PCC Sue Mountstevens responds to Her Majesties Courts and Tribunals Service update setting out the work being undertaken in the short and medium terms in response to the Coronavirus pandemic.
Speaking in response to the announcement by the Justice Secretary, Sue Mountstevens Deputy APCC Lead for Criminal Justice and Lead, David Lloyd said:
“Police and Crime Commissioner’s (PCCs) welcome the publication of the Courts Recovery Plan including the £80m investment to address the courts backlog and recognise that staff across HMCTS and Criminal Justice (CJ) agencies more widely have been working tirelessly to help address the crisis, keep courts running and open up more court capacity.
“Since the beginning of the pandemic, PCCs have been working closely with government, HMCTS and with local CJ partners to address what is the most serious crisis to have faced our criminal justice system for many years. Both as Chairs of Local criminal justice boards and as local commissioners of support services to victims, PCCs remain concerned about the significant implications of the court backlogs on victims and on public confidence more widely.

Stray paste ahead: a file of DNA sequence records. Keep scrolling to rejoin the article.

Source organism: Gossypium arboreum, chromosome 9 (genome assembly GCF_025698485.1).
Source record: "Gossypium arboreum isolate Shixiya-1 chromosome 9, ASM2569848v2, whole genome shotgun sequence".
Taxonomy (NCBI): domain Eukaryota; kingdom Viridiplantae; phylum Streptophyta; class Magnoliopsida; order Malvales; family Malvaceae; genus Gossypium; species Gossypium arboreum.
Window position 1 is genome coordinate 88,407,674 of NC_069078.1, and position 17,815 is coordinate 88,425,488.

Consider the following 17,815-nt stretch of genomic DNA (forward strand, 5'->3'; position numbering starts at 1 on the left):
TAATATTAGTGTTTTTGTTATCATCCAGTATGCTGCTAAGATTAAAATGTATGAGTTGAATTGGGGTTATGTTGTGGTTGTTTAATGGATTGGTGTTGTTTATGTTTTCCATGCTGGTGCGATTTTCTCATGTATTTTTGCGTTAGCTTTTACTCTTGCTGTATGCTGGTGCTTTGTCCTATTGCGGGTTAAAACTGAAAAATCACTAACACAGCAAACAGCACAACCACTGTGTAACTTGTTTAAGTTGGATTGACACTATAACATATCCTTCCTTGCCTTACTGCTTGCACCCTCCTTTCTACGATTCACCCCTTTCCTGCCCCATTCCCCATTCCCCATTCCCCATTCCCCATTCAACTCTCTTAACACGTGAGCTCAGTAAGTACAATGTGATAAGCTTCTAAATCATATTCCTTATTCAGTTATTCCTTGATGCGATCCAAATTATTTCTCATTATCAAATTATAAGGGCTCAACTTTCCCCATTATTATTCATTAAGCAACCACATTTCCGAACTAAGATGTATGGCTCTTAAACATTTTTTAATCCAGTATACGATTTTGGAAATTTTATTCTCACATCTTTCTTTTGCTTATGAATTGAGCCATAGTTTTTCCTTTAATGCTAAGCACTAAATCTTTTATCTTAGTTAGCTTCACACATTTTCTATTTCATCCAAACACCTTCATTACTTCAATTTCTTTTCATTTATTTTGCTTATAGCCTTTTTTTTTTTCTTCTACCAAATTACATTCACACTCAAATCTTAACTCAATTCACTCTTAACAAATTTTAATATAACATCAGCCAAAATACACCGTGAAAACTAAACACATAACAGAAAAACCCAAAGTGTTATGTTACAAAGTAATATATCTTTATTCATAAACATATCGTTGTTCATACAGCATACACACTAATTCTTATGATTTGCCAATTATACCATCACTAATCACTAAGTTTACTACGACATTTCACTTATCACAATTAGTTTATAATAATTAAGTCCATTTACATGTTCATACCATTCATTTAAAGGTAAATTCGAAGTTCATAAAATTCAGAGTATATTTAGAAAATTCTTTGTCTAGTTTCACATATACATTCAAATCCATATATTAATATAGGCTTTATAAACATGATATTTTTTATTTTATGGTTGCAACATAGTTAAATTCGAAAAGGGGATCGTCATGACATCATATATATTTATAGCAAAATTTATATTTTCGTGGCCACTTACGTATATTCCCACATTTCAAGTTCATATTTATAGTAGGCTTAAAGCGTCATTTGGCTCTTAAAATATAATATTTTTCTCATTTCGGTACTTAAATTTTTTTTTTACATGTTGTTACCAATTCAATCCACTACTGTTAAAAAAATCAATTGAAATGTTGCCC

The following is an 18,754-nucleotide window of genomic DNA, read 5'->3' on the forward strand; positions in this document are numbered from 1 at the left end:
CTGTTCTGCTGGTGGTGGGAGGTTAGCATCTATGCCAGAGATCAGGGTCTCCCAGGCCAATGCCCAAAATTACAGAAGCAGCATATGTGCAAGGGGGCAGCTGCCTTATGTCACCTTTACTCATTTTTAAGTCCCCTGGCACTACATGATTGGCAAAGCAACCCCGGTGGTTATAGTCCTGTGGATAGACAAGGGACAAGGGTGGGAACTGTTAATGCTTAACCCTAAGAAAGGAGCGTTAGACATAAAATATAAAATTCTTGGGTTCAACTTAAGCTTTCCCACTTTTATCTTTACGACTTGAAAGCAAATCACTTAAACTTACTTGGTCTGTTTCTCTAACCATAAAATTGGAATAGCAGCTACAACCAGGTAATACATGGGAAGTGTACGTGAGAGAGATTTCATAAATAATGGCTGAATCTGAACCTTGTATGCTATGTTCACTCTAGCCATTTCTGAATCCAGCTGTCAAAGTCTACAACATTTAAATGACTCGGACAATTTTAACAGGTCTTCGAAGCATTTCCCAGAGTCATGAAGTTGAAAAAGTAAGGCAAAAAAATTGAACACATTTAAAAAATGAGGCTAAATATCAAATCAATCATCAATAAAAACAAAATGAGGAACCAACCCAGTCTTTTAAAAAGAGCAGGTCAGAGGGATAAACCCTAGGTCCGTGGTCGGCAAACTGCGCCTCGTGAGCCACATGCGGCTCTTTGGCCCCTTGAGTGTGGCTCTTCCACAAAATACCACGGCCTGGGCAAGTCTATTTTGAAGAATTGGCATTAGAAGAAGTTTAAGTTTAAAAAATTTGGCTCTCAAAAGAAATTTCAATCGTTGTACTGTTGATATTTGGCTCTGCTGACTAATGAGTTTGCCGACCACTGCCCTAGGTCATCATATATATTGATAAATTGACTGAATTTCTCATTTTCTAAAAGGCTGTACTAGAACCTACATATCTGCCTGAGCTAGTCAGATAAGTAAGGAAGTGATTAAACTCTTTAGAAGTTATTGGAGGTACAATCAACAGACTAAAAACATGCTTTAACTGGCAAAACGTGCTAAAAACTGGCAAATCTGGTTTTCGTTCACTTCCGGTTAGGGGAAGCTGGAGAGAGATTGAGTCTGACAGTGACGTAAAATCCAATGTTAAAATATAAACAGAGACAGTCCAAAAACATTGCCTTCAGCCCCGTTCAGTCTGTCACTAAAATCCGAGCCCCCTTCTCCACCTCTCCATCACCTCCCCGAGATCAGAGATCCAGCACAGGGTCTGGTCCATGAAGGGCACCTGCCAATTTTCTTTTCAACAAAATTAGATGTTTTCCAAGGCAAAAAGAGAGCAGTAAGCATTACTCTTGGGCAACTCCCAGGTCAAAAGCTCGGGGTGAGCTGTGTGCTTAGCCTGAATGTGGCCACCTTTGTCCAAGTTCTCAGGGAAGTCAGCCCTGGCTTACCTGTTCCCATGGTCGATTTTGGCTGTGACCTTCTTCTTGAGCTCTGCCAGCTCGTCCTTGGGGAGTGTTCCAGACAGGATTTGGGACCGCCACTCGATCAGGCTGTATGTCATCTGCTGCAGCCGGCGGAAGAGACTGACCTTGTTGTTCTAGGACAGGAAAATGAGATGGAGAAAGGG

“PCCs see it as an absolute priority to work with government and local partners to address the backlog. Justice delayed is justice denied and we must ensure that victims are able to access justice in a swift and timely manner.”
“We are concerned that there was a significant backlog even before the pandemic, particularly in the Crown Court, and that this backlog will increasingly contain a disproportionate number of the most complex and serious trial cases as long as restrictions are needed due to the Coronvirus backlog.
“We believe that more needs to be done, at pace, to address the backlog and that many of the solutions sit locally.
“As local CJ leaders, PCCs are seeking maximum local flexibility to allow them, working with local CJ partners, to develop and deliver innovative solutions on the ground to help the CJS to recover from one of the biggest challenges it has faced and deliver justice for victims and the wider public, with a CJS that everyone can have confidence in.”